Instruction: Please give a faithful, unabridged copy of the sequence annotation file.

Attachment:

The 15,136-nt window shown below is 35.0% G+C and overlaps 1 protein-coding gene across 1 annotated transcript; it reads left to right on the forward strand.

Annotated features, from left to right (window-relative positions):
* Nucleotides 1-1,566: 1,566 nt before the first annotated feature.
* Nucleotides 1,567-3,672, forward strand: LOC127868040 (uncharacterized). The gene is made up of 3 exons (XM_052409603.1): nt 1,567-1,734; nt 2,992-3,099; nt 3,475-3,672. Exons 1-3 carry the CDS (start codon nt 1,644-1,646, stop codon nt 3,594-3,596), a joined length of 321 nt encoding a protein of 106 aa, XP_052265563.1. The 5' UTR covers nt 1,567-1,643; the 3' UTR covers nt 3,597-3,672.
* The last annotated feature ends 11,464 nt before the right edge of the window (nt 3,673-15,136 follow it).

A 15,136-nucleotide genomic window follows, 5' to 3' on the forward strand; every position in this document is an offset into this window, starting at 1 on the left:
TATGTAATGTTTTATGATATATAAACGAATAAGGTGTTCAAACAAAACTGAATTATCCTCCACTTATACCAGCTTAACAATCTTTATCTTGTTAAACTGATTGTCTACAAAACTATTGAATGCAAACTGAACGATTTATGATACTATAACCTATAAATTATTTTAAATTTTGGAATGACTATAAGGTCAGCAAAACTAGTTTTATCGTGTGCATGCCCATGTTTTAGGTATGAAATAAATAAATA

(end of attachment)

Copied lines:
The 15,136-nt window shown below is 35.0% G+C and overlaps 1 protein-coding gene across 1 annotated transcript; it reads left to right on the forward strand.

Annotated features, from left to right (window-relative positions):
* Nucleotides 1-1,566: 1,566 nt before the first annotated feature.
* Nucleotides 1,567-3,672, forward strand: LOC127868040 (uncharacterized). The gene is made up of 3 exons (XM_052409603.1): nt 1,567-1,734; nt 2,992-3,099; nt 3,475-3,672. Exons 1-3 carry the CDS (start codon nt 1,644-1,646, stop codon nt 3,594-3,596), a joined length of 321 nt encoding a protein of 106 aa, XP_052265563.1. The 5' UTR covers nt 1,567-1,643; the 3' UTR covers nt 3,597-3,672.
* The last annotated feature ends 11,464 nt before the right edge of the window (nt 3,673-15,136 follow it).

A 15,136-nucleotide genomic window follows, 5' to 3' on the forward strand; every position in this document is an offset into this window, starting at 1 on the left:
TATGTAATGTTTTATGATATATAAACGAATAAGGTGTTCAAACAAAACTGAATTATCCTCCACTTATACCAGCTTAACAATCTTTATCTTGTTAAACTGATTGTCTACAAAACTATTGAATGCAAACTGAACGATTTATGATACTATAACCTATAAATTATTTTAAATTTTGGAATGACTATAAGGTCAGCAAAACTAGTTTTATCGTGTGCATGCCCATGTTTTAGGTATGAAATAAATAAATA